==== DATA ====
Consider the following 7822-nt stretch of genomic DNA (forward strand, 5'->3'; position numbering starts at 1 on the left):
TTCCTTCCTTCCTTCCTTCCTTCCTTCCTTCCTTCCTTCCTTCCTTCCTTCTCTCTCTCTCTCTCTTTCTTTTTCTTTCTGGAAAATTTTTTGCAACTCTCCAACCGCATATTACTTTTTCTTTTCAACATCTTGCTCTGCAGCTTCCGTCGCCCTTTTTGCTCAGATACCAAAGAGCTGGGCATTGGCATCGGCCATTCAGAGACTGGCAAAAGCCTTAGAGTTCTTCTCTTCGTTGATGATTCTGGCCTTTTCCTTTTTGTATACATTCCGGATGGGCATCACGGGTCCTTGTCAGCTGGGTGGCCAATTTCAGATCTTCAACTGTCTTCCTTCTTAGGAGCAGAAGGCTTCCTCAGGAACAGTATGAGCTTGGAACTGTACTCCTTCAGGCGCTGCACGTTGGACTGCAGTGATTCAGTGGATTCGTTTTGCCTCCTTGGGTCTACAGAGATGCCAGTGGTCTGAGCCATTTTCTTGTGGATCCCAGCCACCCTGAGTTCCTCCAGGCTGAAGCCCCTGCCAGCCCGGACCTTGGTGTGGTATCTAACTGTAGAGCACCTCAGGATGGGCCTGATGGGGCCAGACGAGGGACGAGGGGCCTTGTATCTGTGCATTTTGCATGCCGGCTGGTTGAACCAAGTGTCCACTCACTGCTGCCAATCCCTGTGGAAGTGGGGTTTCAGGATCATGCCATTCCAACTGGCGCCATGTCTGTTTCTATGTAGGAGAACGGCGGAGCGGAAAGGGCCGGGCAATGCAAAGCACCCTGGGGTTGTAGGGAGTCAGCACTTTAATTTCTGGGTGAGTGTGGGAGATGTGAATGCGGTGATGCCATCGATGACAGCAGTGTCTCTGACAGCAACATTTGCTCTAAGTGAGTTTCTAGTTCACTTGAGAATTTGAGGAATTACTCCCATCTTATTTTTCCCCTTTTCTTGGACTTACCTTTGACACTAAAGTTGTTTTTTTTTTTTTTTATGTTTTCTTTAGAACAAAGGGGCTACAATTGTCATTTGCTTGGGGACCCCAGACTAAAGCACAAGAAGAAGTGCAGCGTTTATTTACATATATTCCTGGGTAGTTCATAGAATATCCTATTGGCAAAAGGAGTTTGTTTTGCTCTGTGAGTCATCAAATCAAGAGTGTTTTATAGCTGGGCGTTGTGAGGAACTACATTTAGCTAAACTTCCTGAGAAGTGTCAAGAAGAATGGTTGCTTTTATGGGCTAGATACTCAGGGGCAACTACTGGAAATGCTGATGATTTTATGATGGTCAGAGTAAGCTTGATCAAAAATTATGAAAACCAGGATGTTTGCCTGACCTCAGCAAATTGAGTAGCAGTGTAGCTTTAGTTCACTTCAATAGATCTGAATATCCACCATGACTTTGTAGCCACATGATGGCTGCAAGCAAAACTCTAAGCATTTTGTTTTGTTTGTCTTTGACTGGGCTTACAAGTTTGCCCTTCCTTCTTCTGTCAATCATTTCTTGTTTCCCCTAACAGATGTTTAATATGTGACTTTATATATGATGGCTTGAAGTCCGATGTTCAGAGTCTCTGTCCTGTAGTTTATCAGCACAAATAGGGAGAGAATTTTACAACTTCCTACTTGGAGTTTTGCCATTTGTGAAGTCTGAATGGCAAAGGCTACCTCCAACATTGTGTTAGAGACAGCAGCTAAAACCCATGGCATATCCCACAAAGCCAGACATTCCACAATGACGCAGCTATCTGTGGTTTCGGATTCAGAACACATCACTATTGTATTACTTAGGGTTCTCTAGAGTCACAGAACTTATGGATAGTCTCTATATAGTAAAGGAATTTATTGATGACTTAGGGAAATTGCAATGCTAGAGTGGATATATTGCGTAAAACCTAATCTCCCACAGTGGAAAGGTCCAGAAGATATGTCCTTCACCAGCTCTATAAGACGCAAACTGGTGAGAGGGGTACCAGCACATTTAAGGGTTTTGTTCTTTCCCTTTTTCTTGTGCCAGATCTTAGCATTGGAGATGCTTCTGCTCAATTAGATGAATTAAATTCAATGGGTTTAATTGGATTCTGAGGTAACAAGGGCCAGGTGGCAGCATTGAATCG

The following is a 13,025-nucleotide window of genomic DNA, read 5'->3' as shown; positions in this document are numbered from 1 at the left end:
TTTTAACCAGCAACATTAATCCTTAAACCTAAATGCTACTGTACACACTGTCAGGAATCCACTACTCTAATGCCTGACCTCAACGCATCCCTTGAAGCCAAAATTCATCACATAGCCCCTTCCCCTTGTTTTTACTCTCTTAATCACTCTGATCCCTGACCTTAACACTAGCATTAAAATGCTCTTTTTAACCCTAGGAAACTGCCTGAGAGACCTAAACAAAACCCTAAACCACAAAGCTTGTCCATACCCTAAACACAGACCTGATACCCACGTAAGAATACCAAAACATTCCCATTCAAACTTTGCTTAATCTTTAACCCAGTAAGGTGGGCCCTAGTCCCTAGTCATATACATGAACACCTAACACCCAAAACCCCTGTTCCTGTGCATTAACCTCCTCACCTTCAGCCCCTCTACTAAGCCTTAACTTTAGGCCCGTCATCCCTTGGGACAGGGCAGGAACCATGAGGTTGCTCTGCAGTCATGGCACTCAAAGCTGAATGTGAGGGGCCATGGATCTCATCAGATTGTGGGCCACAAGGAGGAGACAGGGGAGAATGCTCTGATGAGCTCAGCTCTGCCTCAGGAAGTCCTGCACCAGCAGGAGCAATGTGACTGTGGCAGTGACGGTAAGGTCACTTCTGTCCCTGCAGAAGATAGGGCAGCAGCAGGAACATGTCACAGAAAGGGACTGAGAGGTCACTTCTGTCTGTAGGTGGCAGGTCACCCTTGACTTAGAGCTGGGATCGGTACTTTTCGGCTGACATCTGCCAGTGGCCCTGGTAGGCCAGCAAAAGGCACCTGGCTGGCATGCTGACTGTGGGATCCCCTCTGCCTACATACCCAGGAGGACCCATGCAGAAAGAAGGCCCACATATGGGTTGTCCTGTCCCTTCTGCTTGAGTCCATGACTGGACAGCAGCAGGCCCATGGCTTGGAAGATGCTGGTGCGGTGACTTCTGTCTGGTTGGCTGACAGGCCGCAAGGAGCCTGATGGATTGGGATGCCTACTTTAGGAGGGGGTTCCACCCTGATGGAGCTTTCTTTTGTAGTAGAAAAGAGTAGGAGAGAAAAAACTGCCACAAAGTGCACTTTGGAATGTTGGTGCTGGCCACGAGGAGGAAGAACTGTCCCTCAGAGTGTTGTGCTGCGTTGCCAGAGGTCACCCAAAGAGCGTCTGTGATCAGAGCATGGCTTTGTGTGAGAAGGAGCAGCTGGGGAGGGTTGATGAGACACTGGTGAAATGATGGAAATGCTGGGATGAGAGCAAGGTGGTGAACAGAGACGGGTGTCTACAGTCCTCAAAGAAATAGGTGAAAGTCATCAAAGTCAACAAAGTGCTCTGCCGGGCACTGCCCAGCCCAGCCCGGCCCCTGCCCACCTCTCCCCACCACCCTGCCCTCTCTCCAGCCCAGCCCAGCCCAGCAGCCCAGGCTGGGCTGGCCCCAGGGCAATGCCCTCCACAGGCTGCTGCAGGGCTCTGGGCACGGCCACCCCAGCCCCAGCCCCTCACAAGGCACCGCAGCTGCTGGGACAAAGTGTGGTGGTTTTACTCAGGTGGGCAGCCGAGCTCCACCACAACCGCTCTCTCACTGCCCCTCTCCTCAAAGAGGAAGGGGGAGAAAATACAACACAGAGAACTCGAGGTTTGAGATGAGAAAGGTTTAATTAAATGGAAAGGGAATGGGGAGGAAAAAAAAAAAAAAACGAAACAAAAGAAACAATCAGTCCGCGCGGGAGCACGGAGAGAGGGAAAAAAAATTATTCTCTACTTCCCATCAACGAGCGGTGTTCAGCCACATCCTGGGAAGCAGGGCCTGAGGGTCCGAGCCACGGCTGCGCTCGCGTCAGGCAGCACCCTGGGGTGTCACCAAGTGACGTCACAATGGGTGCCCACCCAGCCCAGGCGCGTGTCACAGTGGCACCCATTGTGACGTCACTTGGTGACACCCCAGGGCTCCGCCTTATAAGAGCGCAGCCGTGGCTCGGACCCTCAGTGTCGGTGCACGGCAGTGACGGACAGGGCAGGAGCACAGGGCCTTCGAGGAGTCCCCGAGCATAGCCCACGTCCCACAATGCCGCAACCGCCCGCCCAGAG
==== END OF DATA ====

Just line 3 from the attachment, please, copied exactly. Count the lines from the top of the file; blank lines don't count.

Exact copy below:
The following is a 13,025-nucleotide window of genomic DNA, read 5'->3' as shown; positions in this document are numbered from 1 at the left end: